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Pavement at the Launchpad

By Kevin Klein

SEPTEMBER 29, 1997:  A long and winding road to hell is paved with interpretations to rock lyrics. A Cambridge psychologist once noticed that if a singer deliberately switched from ordinary lyrics to nonsense syllables in the middle of a song, nobody noticed. It explains most people's difficulty in definitively understanding most R.E.M. songs and also elevates "gabba gabba hey," "I am the walrus, goo-goo-ga-joob" and most pop songs from the 1970s: "Cheer up, sleepy jean, oh what can it mean to a daydream believer and a homecoming queen?"

Oh, what can it mean. As a former guitar player for a small scad of bands, it's not hard to see that words are written backward. Dave of Scared of Chaka, for example, sings new songs with "blah yamma you," (until they get in the studio and have to clear them up for matter of finality). All of their, and most band's songs, are based on a cool riff.

There is no problem with this. Until rock crits like to dissect the lyrics and place them on the written page in the hope of conveying the emotional tone (impossible). Such is the case with Pavement, who--like Bob Dylan, Michael Stipe and others--fire off some tangible parts, glossy pieces with a literary feel on top of hopelessly infectious and crafted musical blankets. Pavement frontman Stephen Malkmus is the heir in a long line of obfuscators and musical riddlers. To take his words out of the musical context of a song would be like trying to discern functions of separate lobes of the brain: You'd have to kill the living owner of the brain to do it.

Pavement and their meaning scoot around like a chimera in peripheral vision: Its dance is discernable, but the moment one looks directly at it, it is not visible. Their records started showing up in the obsessive vinyl singles racks in the late-'80s. No notes, no pictures, nothing to discern the people making the music except the very Pynchonesque "Spiral Stairs," "S.M." and and oldster named "Gary Young." Young and band played the Golden West in 1992 to a whopping 25 people, few who cared about their show (which was the most memorable show of my life). Drummer Young looked like an escapee of Las Vegas' mental ward. He covered his head in duct tape and, after every song, walked up to the audience and stared at into nothing short of hungry wolf eyes. "Debris Slide," on the "Perfect Sound Forever" 10-inch, had the comfortably confusing lyrics: "Maybe she is, maybe she is ... not/Maybe I'm/Maybe I'm a rocket, and I'm gonna stop it ... bop bop badda bop/Debris Slide." Like a fiction paragraphed in verses and choruses, it is suggestively based on the lives of the members. A wrecked romance? Dinner fallen over? Lesbianism? Confrontation? Nice gold sounds?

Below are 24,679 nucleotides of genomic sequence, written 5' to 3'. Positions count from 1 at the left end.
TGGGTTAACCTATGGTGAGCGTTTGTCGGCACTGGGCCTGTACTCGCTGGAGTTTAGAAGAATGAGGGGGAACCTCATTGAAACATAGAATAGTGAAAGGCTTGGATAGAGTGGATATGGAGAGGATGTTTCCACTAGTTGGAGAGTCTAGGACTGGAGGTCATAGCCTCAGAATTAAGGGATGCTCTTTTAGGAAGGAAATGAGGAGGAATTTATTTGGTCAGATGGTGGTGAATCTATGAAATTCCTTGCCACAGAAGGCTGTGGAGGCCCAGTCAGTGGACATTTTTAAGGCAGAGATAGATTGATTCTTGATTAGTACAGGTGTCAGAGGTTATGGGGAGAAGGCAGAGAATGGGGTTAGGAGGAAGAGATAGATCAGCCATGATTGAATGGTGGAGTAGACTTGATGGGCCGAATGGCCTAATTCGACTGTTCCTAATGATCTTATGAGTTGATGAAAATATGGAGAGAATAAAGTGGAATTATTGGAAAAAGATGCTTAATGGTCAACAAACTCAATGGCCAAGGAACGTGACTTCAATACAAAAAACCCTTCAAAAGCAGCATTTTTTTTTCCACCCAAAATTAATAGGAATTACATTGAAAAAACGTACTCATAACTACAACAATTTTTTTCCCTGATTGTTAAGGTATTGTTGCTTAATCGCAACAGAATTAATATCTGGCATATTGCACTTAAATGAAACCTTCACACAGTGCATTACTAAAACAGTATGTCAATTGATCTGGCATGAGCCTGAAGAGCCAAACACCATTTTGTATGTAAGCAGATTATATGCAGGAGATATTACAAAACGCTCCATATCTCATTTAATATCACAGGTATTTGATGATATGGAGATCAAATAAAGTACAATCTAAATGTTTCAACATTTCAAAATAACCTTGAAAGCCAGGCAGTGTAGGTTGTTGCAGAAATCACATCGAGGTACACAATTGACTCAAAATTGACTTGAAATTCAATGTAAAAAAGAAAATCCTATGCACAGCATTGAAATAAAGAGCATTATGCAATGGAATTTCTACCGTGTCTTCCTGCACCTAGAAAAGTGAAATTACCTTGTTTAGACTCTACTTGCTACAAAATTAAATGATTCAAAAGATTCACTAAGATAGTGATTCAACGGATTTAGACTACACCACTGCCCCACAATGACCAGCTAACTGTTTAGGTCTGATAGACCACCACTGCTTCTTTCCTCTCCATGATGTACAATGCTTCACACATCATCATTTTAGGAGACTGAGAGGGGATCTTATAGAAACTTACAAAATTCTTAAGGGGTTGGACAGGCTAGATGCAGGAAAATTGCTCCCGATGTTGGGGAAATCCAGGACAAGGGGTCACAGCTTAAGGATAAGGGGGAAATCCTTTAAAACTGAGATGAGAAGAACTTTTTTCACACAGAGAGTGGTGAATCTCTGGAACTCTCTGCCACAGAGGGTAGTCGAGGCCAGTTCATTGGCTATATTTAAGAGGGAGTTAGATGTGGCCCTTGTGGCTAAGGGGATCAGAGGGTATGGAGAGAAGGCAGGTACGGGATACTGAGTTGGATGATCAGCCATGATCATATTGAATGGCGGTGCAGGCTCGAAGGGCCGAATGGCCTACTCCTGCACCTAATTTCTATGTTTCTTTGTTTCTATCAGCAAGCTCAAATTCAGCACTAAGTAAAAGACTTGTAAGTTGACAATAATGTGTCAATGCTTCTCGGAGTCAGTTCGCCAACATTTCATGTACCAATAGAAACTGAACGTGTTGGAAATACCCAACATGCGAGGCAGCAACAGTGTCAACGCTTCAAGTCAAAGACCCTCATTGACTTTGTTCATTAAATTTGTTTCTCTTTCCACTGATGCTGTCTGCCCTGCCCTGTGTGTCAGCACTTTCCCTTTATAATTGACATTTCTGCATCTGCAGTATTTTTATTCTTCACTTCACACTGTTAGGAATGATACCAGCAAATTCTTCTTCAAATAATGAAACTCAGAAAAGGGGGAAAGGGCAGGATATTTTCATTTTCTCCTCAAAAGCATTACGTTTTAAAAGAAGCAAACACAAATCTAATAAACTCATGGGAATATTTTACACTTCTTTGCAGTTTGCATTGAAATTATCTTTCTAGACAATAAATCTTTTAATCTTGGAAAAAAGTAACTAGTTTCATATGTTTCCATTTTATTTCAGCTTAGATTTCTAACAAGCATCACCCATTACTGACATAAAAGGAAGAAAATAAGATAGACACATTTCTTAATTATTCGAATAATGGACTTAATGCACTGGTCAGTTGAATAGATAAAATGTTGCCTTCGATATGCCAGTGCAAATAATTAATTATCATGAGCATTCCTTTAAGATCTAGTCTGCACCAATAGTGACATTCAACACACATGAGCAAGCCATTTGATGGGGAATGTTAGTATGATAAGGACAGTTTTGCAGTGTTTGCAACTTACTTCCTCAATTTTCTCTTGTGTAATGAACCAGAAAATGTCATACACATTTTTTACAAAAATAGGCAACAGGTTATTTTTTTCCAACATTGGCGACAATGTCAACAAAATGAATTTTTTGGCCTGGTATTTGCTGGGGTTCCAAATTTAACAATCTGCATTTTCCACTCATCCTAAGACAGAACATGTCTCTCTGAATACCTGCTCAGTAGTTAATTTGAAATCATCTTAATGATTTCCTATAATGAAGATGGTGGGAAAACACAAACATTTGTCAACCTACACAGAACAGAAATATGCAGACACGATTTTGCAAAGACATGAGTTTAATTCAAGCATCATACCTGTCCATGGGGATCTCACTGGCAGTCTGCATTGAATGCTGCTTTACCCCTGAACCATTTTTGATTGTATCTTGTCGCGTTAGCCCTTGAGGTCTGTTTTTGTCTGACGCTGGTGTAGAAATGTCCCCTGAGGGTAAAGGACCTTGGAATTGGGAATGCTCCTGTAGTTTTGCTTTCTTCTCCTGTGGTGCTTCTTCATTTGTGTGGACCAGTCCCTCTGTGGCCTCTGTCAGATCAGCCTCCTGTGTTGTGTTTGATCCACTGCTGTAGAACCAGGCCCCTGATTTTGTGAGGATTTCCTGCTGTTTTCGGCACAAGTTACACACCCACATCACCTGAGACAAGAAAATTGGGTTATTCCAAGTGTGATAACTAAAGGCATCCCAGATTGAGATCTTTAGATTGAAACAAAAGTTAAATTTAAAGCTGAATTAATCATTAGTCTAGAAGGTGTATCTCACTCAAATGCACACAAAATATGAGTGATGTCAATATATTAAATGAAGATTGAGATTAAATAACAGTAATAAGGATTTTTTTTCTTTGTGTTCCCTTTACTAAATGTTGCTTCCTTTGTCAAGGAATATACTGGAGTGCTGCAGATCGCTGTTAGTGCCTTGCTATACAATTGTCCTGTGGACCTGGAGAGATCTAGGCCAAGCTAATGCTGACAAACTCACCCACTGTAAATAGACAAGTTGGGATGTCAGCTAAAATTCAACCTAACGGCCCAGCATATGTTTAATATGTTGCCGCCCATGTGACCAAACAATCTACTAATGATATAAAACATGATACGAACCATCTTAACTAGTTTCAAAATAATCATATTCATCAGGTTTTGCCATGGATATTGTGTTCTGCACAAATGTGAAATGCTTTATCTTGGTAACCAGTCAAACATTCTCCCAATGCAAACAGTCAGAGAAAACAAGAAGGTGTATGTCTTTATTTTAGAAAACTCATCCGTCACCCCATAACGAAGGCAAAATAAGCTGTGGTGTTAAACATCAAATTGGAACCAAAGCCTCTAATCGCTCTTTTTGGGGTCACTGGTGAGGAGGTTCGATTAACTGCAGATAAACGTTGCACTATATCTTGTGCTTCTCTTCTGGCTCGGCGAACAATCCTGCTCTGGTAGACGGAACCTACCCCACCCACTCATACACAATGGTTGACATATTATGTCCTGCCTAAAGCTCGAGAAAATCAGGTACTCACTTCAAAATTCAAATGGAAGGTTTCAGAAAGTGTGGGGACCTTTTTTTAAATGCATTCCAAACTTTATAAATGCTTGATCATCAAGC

Who the hell can know--except Malkmus.

"I don't really speak about the meanings of the songs," says Malkmus from his phone in Portland, Ore. Smartly so. Malkmus, who looks a bit like Blue Velvet's Kyle MacLauchlan dressed up for the rain, for a cup of joe or to hide out in a batch of indie rockers, is the kind of kid that chooses to excel in a world that looks to make him a star.

"The only impediment is inspiration itself," he says. "It's not that tough." Malkmus is comfortably jobless, playing rock and making records. He gives more or less the same interview to everyone he speaks to, and his music makes no apologies for dumbing itself down. Their records always appear on the top 10, end-of-year lists, and they are doing little to further their name, besides touring about half of what other bands schedule for themselves. Among critics, you would think they were the only musicians capable of thinking in three dimensions. It's as if they are hawks, and the rest of the bands in the world are pigeons with clipped wings. Rockstars aren't supposed to read Ashbery, avoid interest sincerely and try to have their own lives. They certainly aren't supposed to be smart--Liam Gallagher of Oasis, Courtney Love, Elton John, Stone Temple Pilots, Smashing Pumpkins, yadda yadda yadda. Rock is about sex. Most rockstars look like porn stars, while Pavement has the dignity and air of a musical Grace Kelly.

--Kevin Klein

Pavement plays with the Geraldine Fibbers at Launchpad, Thursday, Sept. 25. Tickets available in advance from Natural Sound, 255-8295.

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